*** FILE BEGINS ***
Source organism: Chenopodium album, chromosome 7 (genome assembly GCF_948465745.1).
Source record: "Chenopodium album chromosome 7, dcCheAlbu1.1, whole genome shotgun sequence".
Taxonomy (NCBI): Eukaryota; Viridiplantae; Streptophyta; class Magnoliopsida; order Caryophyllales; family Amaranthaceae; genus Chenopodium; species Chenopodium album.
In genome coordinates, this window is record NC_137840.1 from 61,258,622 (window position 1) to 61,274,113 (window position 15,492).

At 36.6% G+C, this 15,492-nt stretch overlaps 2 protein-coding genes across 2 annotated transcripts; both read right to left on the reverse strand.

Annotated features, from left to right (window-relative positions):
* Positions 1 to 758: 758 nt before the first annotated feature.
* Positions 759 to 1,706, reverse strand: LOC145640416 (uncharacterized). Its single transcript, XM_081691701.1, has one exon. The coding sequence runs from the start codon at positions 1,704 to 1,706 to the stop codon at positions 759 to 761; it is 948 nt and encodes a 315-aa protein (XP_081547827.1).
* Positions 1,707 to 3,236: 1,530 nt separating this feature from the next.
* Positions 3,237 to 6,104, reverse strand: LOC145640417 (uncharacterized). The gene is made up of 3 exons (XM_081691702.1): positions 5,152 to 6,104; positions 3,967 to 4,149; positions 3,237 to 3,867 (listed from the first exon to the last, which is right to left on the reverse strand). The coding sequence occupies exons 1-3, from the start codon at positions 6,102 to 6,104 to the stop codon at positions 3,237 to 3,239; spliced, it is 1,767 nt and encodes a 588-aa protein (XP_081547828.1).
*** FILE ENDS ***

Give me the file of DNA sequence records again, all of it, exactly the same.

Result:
Source organism: Chenopodium album, chromosome 7 (genome assembly GCF_948465745.1).
Source record: "Chenopodium album chromosome 7, dcCheAlbu1.1, whole genome shotgun sequence".
Taxonomy (NCBI): Eukaryota; Viridiplantae; Streptophyta; class Magnoliopsida; order Caryophyllales; family Amaranthaceae; genus Chenopodium; species Chenopodium album.
In genome coordinates, this window is record NC_137840.1 from 61,258,622 (window position 1) to 61,274,113 (window position 15,492).

At 36.6% G+C, this 15,492-nt stretch overlaps 2 protein-coding genes across 2 annotated transcripts; both read right to left on the reverse strand.

Annotated features, from left to right (window-relative positions):
* Positions 1 to 758: 758 nt before the first annotated feature.
* Positions 759 to 1,706, reverse strand: LOC145640416 (uncharacterized). Its single transcript, XM_081691701.1, has one exon. The coding sequence runs from the start codon at positions 1,704 to 1,706 to the stop codon at positions 759 to 761; it is 948 nt and encodes a 315-aa protein (XP_081547827.1).
* Positions 1,707 to 3,236: 1,530 nt separating this feature from the next.
* Positions 3,237 to 6,104, reverse strand: LOC145640417 (uncharacterized). The gene is made up of 3 exons (XM_081691702.1): positions 5,152 to 6,104; positions 3,967 to 4,149; positions 3,237 to 3,867 (listed from the first exon to the last, which is right to left on the reverse strand). The coding sequence occupies exons 1-3, from the start codon at positions 6,102 to 6,104 to the stop codon at positions 3,237 to 3,239; spliced, it is 1,767 nt and encodes a 588-aa protein (XP_081547828.1).